Bruce Schneier has yet another interesting article over at The Atlantic, in which he notes that the only real way for the NSA to regain trust is to get in front of the coming leaks by finally opening up
. He makes a compelling case. First off, every time the NSA has tried to defend various leaks, its defenses have been shown to be lies or, at the very least, misleading, just days later. This is, in large part, because it still doesn't seem to have any idea what Snowden took
. And in its usual fashion, it seems to hope that if it just keeps lying, or redefining words, that it will be able to get away with keeping stuff hidden. But that's clearly not working, and the public has pretty much lost all trust. The only real way to deal with that is to finally be honest for once. That doesn't mean making everything public
, but having someone who can look through everything and see what's really going on.
It's time to start cleaning up this mess. We need a special prosecutor, one not tied to the military, the corporations complicit in these programs, or the current political leadership, whether Democrat or Republican. This prosecutor needs free rein to go through the NSA's files and discover the full extent of what the agency is doing, as well as enough technical staff who have the capability to understand it. He needs the power to subpoena government officials and take their sworn testimony. He needs the ability to bring criminal indictments where appropriate. And, of course, he needs the requisite security clearance to see it all.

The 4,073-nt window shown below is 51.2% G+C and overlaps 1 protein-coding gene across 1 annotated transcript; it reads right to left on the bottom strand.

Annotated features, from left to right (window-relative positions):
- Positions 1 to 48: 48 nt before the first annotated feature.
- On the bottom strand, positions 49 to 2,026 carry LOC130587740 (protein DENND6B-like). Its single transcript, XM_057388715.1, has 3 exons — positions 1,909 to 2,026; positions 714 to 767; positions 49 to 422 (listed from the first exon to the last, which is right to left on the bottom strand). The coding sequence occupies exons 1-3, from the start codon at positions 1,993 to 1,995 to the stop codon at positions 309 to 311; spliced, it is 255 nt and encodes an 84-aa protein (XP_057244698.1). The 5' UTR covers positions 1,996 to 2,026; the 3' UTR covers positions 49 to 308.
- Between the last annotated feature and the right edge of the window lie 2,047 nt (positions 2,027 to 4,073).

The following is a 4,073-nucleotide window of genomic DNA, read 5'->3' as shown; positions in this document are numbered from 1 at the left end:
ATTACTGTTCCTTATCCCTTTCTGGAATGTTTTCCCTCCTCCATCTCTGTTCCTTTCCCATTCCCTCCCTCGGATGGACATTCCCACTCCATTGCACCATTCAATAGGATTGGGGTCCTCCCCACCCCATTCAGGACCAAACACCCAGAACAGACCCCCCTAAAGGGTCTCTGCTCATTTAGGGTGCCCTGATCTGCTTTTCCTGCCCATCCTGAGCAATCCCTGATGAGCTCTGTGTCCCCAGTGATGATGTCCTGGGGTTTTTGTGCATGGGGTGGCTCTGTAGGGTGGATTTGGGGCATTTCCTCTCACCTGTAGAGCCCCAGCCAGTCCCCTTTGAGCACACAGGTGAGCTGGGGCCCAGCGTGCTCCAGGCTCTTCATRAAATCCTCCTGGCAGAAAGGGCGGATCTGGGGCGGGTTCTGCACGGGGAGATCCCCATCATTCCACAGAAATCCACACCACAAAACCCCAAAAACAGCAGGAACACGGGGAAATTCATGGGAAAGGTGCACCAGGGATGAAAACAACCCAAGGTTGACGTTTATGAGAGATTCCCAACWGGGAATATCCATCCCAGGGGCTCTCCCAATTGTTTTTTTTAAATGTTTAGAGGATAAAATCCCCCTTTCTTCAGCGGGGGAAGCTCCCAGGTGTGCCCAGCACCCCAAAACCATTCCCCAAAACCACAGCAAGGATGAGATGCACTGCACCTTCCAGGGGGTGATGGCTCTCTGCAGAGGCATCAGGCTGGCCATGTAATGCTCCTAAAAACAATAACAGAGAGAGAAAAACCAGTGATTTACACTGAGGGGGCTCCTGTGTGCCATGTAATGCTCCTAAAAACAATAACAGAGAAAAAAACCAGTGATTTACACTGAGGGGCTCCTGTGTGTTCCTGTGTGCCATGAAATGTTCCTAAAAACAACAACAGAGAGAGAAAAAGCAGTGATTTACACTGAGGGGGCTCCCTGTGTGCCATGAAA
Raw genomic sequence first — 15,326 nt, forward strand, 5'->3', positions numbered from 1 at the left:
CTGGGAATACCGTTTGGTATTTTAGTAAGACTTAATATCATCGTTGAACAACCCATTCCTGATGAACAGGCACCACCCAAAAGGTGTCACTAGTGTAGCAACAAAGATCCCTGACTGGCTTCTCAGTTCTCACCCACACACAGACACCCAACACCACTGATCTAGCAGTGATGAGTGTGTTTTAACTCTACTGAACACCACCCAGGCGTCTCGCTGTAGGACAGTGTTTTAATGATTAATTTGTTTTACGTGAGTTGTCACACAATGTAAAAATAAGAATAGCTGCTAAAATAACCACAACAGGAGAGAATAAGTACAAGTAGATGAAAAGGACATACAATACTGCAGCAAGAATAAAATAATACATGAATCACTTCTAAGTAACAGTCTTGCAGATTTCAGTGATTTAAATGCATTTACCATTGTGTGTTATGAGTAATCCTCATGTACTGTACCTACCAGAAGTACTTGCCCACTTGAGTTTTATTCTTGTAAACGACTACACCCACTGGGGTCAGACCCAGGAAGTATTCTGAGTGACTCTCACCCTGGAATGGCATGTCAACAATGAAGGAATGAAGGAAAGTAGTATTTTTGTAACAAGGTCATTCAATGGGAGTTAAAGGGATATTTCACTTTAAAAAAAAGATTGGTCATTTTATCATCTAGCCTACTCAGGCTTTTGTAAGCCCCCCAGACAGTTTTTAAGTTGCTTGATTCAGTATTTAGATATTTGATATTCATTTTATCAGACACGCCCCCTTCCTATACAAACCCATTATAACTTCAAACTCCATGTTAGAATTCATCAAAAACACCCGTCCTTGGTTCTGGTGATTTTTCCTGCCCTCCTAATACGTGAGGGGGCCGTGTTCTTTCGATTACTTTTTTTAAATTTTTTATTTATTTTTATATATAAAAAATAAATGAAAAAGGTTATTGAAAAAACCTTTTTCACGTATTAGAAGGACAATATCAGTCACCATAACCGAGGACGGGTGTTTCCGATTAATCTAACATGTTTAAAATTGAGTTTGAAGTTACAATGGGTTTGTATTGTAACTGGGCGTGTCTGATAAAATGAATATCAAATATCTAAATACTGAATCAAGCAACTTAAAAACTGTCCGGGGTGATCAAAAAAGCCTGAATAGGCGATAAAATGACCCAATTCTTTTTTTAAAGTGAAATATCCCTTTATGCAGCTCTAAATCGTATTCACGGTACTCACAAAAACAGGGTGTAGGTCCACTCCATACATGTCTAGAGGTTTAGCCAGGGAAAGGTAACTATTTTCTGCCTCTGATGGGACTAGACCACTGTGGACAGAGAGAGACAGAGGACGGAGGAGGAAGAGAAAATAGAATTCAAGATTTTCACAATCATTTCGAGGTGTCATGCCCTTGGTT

We also need something like South Africa’s Truth and Reconciliation Commission, where both government and corporate employees can come forward and tell their stories about NSA eavesdropping without fear of reprisal.
Now, obviously, some will claim that there's so much the NSA does that needs to be kept secret -- and, that's true. Except for one little tidbit: Ed Snowden already walked out the door with much of this stuff and gave it to reporters. Meaning that most of it isn't likely to be kept secret very long. And that's why this is the only reasonable course of action, even if it goes against the NSA's general DNA.
Yes, this will overturn the paradigm of keeping everything the NSA does secret, but Snowden and the reporters he's shared documents with have already done that. The secrets are going to come out, and the journalists doing the outing are not going to be sympathetic to the NSA. If the agency were smart, it'd realize that the best thing it could do would be to get ahead of the leaks.
The result needs to be a public report about the NSA's abuses, detailed enough that public watchdog groups can be convinced that everything is known. Only then can our country go about cleaning up the mess: shutting down programs, reforming the Foreign Intelligence Surveillance Act system, and reforming surveillance law to make it absolutely clear that even the NSA cannot eavesdrop on Americans without a warrant.
In many ways, this is like the difference between real security and security by obscurity. If the NSA is confident in what it's doing and why it's necessary, it should be able to come out and show what's really happening, and the public can take an educated position on whether or not it's appropriate.